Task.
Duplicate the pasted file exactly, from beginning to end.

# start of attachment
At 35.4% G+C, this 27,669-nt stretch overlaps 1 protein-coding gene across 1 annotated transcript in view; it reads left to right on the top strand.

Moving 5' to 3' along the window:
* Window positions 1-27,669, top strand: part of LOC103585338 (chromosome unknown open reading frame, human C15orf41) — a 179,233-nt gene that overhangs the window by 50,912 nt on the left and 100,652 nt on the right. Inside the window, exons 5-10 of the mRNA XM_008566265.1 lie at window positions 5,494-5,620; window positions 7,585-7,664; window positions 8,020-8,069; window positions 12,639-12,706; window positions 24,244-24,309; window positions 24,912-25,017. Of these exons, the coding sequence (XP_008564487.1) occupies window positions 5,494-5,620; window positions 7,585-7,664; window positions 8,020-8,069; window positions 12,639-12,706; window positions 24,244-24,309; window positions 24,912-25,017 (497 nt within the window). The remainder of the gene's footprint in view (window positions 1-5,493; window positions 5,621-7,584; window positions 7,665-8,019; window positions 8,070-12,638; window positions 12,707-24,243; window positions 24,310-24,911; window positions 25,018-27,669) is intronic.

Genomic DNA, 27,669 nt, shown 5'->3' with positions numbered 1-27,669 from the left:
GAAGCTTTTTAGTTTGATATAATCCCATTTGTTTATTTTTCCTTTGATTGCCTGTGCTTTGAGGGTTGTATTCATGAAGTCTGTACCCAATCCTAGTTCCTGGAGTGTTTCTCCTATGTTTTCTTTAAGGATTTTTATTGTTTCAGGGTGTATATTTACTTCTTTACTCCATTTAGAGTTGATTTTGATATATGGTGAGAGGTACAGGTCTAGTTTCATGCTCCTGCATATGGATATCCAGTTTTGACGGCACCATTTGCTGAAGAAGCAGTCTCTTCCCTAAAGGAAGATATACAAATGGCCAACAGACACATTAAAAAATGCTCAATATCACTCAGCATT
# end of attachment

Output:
At 35.4% G+C, this 27,669-nt stretch overlaps 1 protein-coding gene across 1 annotated transcript in view; it reads left to right on the top strand.

Moving 5' to 3' along the window:
* Window positions 1-27,669, top strand: part of LOC103585338 (chromosome unknown open reading frame, human C15orf41) — a 179,233-nt gene that overhangs the window by 50,912 nt on the left and 100,652 nt on the right. Inside the window, exons 5-10 of the mRNA XM_008566265.1 lie at window positions 5,494-5,620; window positions 7,585-7,664; window positions 8,020-8,069; window positions 12,639-12,706; window positions 24,244-24,309; window positions 24,912-25,017. Of these exons, the coding sequence (XP_008564487.1) occupies window positions 5,494-5,620; window positions 7,585-7,664; window positions 8,020-8,069; window positions 12,639-12,706; window positions 24,244-24,309; window positions 24,912-25,017 (497 nt within the window). The remainder of the gene's footprint in view (window positions 1-5,493; window positions 5,621-7,584; window positions 7,665-8,019; window positions 8,070-12,638; window positions 12,707-24,243; window positions 24,310-24,911; window positions 25,018-27,669) is intronic.

Genomic DNA, 27,669 nt, shown 5'->3' with positions numbered 1-27,669 from the left:
GAAGCTTTTTAGTTTGATATAATCCCATTTGTTTATTTTTCCTTTGATTGCCTGTGCTTTGAGGGTTGTATTCATGAAGTCTGTACCCAATCCTAGTTCCTGGAGTGTTTCTCCTATGTTTTCTTTAAGGATTTTTATTGTTTCAGGGTGTATATTTACTTCTTTACTCCATTTAGAGTTGATTTTGATATATGGTGAGAGGTACAGGTCTAGTTTCATGCTCCTGCATATGGATATCCAGTTTTGACGGCACCATTTGCTGAAGAAGCAGTCTCTTCCCTAAAGGAAGATATACAAATGGCCAACAGACACATTAAAAAATGCTCAATATCACTCAGCATT